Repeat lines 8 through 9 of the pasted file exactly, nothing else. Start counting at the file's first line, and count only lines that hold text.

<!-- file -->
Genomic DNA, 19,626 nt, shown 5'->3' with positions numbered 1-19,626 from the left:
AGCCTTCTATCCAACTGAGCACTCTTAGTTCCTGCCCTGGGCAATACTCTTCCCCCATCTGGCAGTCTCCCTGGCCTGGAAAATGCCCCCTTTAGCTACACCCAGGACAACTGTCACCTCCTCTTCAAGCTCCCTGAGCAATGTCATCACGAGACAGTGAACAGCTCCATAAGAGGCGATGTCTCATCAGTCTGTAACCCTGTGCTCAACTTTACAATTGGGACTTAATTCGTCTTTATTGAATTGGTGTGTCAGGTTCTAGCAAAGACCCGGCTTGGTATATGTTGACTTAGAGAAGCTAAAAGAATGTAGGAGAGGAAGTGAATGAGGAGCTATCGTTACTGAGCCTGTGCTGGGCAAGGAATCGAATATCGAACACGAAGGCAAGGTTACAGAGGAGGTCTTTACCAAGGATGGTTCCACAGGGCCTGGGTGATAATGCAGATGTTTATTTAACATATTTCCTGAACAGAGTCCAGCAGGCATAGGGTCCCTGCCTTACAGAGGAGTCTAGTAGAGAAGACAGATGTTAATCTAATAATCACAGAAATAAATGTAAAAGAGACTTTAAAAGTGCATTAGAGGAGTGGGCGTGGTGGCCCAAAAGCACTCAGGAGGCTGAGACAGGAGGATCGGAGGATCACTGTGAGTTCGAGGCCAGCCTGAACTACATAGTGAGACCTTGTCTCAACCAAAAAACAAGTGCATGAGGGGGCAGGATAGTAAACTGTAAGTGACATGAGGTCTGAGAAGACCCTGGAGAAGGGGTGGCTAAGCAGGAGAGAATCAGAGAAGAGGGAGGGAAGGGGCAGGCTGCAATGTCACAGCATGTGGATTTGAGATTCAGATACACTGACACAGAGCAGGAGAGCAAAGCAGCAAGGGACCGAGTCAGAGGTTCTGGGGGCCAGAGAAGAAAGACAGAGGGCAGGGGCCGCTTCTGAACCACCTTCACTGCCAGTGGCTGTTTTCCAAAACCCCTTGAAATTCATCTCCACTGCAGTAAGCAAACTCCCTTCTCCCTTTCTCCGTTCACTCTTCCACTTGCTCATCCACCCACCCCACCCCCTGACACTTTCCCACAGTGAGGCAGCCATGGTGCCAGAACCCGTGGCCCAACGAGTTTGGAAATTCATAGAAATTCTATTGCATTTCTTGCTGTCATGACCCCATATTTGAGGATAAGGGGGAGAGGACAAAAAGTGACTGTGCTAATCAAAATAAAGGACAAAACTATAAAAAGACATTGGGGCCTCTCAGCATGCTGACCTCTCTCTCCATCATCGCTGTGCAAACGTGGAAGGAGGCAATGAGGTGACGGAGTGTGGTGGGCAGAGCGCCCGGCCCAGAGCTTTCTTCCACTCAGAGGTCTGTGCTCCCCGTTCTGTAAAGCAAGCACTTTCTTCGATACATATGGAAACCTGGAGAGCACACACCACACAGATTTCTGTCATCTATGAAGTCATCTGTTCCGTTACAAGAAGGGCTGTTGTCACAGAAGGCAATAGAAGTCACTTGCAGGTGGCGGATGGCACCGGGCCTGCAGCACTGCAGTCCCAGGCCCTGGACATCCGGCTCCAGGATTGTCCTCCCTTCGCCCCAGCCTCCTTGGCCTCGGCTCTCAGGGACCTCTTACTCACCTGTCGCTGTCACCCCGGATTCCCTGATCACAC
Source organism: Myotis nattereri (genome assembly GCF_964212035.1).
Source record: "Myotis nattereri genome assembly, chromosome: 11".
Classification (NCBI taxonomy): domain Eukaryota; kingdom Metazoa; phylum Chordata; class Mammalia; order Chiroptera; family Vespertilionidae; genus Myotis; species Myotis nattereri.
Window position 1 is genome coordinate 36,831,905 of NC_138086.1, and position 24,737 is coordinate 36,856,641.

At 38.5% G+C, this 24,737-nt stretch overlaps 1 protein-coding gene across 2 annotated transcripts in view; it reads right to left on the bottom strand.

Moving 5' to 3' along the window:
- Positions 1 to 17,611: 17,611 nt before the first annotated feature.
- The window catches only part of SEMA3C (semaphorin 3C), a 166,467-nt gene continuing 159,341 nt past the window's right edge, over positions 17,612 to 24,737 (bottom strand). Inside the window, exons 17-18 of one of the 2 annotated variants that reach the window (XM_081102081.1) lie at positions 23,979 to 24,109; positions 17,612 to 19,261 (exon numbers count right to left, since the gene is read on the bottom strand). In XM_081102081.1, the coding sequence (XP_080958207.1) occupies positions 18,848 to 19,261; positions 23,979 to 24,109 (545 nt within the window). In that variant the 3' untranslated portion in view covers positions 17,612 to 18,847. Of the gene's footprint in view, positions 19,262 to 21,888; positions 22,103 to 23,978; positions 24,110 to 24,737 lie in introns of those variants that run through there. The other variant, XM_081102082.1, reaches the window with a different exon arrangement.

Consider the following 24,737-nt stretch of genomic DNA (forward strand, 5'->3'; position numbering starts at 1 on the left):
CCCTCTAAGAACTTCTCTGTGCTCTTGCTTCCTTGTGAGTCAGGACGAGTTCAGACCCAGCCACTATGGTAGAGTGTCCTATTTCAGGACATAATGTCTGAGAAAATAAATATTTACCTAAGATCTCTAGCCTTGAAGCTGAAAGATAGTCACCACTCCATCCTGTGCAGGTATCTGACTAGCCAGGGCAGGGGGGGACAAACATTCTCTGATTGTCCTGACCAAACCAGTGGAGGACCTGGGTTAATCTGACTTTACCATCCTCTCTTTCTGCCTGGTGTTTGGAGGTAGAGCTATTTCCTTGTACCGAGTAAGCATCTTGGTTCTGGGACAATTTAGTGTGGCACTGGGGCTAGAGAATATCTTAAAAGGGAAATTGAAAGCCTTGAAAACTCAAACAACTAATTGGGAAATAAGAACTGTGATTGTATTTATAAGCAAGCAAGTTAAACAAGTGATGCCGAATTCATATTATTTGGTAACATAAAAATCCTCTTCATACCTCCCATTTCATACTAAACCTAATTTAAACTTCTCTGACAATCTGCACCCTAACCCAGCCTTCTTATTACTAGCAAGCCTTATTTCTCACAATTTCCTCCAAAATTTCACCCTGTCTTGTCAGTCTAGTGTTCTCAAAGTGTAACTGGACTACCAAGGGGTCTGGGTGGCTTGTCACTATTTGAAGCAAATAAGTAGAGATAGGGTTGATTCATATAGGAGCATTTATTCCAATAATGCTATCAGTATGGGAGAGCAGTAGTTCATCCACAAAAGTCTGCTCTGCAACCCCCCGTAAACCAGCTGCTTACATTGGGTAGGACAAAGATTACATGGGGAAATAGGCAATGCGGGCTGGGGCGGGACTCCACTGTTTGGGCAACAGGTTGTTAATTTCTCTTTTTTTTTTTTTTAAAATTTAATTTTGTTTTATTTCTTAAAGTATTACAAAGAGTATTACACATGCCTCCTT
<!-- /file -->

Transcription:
Moving 5' to 3' along the window:
- Positions 1 to 17,611: 17,611 nt before the first annotated feature.